USA Edges Samoa 13-10

USA Edges Samoa 13-10

The USA is now 2-0 in the Pacific Nations Cup.

Aug 3, 2019 by FloRugby Staff
USA Edges Samoa 13-10

The USA defeated Samoa in somewhat hostile territory in Suva, Fiji Saturday, winning 13-10 on a wet, muggy Fijian afternoon to go 2-0 in the Pacific Nations Cup.

An early break up the left touchline from Martin Iosefo set up a short range AJ MacGinty penalty to give the US a 3-0 lead. Samoa responded quickly with a well-worked try in the 7th minute. 

After stringing together a few phases in Eagles territory, Samoa flyhalf AJ Alatimu found his winger Alapati Leuia on a short ball off his left hip and sent him through a gap. The wing did the rest and scampered in under the posts to give Samoa a 7-3 lead. 

Some classy kicks from MacGinty kept Samoa pinned inside its own 22 for much of the half. One such kick was a nifty grubber through that just barely rolled out the back of the try zone before Iosefo could dot it down. 

Pressure Yields Points, Finally

The Eagles were able to continually build pressure, and as a result Samoa conceded a number of penalties in the first half. The Eagles coughed up possession too frequently deep in Samoa territory to take full advantage, but they did find paydirt on one occasion. 

After a MacGinty kick into the corner set the US up for another lineout, halfback Ruben de Haas marshaled the forwards onward and inward toward the posts. As the forwards finally approached the middle of the field, MacGinty, standing at first receiver, reversed field and caught the ball from De Haas at full speed going to his left. With the Samoan defenders out of position, MacGinty was able to throw a few dummies and dive over from short range for the score. He added the extras from out wide to give the States a 10-7 lead.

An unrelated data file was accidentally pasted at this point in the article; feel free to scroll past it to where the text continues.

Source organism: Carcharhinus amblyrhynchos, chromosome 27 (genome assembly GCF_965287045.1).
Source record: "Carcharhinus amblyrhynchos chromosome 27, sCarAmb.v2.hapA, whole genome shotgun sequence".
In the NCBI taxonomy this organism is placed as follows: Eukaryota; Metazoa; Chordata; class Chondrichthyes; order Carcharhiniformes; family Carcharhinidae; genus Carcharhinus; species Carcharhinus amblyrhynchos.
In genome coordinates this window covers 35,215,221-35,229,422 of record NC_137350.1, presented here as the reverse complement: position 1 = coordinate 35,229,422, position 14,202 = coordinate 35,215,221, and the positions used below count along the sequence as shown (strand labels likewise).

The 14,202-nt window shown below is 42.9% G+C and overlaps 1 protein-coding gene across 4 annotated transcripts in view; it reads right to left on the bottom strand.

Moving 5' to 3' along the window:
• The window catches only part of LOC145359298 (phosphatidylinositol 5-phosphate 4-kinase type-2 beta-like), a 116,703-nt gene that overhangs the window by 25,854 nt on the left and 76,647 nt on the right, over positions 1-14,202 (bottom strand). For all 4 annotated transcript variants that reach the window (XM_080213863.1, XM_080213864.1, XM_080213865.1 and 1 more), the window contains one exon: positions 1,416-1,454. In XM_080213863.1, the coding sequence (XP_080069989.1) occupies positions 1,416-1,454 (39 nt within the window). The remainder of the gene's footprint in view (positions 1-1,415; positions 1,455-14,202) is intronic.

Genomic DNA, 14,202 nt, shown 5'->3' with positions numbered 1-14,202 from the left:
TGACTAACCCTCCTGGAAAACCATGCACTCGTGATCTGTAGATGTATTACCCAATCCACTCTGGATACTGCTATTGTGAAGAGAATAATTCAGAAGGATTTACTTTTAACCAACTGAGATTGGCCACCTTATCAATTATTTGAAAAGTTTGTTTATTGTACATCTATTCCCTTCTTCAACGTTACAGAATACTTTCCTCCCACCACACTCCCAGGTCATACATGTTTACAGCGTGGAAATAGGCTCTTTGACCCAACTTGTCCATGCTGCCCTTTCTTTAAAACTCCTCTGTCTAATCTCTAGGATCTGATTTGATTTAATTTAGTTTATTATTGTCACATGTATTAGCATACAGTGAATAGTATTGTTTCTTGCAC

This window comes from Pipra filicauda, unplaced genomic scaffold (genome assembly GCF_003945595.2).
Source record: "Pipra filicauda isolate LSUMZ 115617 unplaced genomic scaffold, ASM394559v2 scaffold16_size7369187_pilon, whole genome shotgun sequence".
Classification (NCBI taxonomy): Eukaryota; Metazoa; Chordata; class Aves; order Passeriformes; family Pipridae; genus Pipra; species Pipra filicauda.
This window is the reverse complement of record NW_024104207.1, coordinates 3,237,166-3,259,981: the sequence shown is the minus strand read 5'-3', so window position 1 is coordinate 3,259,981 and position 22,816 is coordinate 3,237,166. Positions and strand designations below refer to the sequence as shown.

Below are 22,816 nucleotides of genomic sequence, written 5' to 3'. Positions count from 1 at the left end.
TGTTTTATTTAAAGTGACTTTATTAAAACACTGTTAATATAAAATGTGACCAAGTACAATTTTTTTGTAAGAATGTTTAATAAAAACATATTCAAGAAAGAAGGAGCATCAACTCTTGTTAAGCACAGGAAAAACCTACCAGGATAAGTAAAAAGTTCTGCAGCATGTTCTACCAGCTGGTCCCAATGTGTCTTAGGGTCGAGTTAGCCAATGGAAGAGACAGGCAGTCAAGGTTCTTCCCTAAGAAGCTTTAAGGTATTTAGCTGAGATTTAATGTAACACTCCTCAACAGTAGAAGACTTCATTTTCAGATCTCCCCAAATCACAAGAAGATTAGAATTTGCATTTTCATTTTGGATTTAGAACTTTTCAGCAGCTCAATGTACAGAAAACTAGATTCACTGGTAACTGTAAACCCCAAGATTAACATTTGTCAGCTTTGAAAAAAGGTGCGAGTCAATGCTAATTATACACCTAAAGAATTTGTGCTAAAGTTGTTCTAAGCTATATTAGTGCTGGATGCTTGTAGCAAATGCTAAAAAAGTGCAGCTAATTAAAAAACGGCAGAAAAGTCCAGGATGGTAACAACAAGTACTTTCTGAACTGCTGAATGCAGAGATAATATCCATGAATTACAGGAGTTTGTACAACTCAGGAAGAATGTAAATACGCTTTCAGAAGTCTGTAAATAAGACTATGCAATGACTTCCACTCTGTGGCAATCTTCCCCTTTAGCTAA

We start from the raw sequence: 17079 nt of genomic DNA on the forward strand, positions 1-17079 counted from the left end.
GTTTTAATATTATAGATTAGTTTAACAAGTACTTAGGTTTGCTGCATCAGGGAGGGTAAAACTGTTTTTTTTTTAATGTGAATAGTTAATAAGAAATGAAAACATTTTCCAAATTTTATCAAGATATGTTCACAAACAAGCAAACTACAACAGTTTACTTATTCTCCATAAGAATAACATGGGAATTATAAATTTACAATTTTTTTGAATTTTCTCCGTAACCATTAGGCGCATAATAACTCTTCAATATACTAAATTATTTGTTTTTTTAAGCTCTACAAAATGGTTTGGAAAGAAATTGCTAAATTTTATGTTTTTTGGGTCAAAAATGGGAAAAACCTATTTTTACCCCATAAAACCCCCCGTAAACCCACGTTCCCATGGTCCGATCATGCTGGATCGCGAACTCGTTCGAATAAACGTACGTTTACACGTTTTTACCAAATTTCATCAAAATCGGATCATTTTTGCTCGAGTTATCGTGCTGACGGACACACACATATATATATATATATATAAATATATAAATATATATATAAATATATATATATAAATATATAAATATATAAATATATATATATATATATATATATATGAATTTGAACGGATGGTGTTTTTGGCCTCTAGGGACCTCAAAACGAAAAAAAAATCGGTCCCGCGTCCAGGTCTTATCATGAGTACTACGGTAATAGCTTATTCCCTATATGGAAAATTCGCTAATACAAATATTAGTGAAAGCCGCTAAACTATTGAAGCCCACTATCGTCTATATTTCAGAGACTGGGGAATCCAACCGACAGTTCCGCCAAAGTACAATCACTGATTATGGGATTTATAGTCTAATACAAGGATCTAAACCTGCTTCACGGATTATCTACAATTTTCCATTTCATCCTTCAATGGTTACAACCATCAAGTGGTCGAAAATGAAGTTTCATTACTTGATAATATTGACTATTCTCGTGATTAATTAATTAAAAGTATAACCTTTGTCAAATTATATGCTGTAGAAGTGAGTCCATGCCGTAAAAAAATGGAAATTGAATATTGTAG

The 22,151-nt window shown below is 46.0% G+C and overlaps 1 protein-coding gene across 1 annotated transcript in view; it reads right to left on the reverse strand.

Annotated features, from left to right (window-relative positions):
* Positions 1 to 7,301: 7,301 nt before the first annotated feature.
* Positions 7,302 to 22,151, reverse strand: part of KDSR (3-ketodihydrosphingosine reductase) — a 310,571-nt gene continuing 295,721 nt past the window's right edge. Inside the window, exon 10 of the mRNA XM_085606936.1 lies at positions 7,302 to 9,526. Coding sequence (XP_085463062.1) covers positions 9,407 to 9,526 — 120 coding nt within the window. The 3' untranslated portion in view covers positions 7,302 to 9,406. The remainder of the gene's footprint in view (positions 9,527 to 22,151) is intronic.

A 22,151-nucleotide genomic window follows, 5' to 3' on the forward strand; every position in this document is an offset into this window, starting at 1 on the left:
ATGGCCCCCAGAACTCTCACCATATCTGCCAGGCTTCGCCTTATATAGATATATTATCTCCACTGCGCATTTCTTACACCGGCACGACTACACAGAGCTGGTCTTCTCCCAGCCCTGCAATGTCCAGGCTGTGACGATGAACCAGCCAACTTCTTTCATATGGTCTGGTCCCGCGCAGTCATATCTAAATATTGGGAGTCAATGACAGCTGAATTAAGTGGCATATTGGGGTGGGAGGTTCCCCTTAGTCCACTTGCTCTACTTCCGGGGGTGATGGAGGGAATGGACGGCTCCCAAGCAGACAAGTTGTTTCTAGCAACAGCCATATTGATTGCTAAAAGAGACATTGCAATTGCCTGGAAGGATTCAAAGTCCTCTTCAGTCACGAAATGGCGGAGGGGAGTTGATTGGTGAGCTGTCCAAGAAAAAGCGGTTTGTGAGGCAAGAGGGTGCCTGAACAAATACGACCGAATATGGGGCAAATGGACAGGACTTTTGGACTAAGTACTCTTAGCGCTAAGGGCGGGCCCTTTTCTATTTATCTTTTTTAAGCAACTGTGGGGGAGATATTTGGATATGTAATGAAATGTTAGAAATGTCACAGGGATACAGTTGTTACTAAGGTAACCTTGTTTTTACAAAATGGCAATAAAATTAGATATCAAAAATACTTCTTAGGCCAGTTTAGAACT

Samoa Denied Prime Chance

The rest of the half was physical, with the US dominating territory and possession but unable to score. Samoa found itself on the wrong end of a mistake from Nigel Owens in the 39th minute. Just as the Eagles were making a break in the wide left channel, Samoan wing Johnny Vaili stepped in to stop the two-on-one out wide. 

Had the US pass gone to hand, it could have been a try. However, just as USA fullback Will Hooley released the ball to Iosefo on the wing, Vaili stuck his leg out into mid-air and blocked the pass with his foot. He then scooped the ball with one hand and outran everyone to score. 

But Owens had already blown the play dead, saying his assistant referee had called a knock-on. He had misheard. The AR had actually said “off the foot.” Owens admitted his error and awarded Samoa a scrum, but the damage was done, and halftime came with the USA up 10-7.

A Slog

The second half was nothing other than a grinder. Both sides fought to a stalemate, with the Samoans taking the edge in possession and territory. If not for some huge tackles and turnovers from flanker John Quill, the US could have easily fallen behind.

For a period of about 15 minutes, the Eagles were trapped in their own half, but somehow  managed to keep Samoa from scoring.